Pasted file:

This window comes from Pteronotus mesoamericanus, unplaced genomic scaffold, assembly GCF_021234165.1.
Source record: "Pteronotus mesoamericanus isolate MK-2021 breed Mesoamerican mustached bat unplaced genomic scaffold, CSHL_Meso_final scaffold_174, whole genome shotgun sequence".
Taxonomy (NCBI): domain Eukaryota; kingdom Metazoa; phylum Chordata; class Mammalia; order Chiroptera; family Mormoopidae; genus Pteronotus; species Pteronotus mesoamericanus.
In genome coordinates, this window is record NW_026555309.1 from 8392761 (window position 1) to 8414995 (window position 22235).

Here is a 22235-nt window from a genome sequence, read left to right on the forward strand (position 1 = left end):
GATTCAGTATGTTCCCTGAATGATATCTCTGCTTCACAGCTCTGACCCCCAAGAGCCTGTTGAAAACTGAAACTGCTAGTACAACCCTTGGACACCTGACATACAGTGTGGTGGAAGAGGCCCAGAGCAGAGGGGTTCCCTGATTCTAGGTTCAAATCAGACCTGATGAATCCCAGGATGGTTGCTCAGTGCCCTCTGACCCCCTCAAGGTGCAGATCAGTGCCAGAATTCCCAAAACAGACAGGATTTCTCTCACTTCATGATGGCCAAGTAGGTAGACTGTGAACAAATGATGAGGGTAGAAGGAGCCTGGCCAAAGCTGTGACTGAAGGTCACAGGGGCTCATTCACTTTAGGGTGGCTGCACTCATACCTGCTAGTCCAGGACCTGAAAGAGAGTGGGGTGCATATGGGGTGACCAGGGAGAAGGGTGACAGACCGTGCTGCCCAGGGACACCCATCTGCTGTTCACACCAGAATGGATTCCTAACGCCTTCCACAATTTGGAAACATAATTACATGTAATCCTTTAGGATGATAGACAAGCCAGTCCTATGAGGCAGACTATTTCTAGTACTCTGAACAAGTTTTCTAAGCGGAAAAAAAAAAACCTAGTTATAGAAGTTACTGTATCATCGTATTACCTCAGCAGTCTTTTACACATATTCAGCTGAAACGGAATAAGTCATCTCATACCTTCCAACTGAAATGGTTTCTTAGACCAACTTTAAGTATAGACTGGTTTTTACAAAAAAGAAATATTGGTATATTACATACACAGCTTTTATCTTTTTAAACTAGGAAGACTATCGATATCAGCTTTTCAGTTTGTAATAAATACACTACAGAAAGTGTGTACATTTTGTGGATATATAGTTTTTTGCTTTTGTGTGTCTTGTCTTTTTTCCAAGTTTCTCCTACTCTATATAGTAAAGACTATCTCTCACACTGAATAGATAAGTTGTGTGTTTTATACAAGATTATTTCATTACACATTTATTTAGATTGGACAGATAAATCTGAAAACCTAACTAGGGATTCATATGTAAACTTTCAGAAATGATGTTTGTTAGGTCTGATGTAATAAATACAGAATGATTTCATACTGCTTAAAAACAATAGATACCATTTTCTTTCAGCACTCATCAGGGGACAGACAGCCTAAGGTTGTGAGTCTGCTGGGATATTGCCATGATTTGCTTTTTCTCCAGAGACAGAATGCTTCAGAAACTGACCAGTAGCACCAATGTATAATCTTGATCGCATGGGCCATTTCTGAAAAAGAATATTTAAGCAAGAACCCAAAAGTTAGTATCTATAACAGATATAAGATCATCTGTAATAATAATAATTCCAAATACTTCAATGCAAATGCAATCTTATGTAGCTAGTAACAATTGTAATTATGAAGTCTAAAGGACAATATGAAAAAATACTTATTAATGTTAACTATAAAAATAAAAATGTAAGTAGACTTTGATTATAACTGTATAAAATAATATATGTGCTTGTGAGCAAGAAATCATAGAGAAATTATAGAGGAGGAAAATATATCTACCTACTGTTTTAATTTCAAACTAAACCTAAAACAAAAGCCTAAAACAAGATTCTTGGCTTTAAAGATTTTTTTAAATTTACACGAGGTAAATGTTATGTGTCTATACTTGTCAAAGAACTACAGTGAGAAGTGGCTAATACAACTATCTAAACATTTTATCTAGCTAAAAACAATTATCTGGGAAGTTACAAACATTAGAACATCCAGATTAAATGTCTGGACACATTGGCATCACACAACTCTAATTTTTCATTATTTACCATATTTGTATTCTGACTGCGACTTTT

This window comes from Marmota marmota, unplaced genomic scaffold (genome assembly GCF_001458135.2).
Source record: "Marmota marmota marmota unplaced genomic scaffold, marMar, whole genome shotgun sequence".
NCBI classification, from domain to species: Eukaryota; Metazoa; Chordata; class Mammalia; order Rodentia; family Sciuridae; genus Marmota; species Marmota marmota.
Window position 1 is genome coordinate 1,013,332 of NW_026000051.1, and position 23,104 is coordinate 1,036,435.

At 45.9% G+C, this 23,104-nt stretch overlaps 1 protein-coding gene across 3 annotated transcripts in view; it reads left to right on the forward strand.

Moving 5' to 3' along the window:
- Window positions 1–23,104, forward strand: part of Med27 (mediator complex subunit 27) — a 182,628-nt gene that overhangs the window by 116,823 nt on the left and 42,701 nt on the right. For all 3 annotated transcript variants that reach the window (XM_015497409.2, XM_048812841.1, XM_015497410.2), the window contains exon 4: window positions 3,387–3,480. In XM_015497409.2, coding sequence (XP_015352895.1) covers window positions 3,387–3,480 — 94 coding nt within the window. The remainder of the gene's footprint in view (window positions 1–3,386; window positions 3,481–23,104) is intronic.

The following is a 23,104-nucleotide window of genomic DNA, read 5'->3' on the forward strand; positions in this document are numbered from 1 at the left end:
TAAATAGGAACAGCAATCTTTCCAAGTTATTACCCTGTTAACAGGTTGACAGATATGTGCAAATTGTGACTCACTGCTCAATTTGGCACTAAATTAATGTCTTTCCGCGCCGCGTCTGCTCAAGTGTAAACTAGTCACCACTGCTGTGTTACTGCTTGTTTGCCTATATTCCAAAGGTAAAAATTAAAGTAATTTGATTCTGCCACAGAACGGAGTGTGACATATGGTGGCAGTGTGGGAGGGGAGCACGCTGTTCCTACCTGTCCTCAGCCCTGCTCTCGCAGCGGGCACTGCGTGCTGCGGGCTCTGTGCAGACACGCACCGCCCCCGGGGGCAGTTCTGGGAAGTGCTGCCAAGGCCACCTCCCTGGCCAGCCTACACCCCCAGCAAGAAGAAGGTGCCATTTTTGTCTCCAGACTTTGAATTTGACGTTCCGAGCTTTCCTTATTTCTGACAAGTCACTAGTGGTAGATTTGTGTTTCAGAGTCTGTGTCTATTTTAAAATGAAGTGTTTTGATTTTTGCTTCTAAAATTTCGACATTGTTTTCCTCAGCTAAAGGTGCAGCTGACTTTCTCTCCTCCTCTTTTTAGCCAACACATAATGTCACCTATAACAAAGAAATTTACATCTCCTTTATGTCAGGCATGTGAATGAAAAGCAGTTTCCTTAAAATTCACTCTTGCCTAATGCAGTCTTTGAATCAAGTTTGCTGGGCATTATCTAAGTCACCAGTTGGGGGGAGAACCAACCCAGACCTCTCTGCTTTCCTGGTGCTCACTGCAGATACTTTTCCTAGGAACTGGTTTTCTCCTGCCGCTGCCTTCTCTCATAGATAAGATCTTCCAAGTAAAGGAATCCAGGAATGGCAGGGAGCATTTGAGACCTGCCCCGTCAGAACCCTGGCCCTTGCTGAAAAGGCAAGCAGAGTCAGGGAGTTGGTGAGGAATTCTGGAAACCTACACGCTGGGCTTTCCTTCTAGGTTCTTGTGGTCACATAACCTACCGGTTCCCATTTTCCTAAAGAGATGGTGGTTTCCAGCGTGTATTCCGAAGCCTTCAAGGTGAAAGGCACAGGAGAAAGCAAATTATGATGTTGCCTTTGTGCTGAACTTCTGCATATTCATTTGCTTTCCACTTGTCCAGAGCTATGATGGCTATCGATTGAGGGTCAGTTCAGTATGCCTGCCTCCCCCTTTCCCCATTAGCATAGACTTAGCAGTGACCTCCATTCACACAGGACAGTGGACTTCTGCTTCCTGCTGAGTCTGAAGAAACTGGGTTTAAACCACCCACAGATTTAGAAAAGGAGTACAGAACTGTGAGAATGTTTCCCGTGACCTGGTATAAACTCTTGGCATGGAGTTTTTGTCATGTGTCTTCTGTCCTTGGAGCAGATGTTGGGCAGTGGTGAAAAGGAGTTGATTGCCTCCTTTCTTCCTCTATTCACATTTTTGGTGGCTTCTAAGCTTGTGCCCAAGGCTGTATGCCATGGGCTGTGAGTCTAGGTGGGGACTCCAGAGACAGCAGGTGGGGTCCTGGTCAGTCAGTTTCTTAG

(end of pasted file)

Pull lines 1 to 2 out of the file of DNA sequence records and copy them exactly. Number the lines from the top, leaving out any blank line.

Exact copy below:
This window comes from Pteronotus mesoamericanus, unplaced genomic scaffold, assembly GCF_021234165.1.
Source record: "Pteronotus mesoamericanus isolate MK-2021 breed Mesoamerican mustached bat unplaced genomic scaffold, CSHL_Meso_final scaffold_174, whole genome shotgun sequence".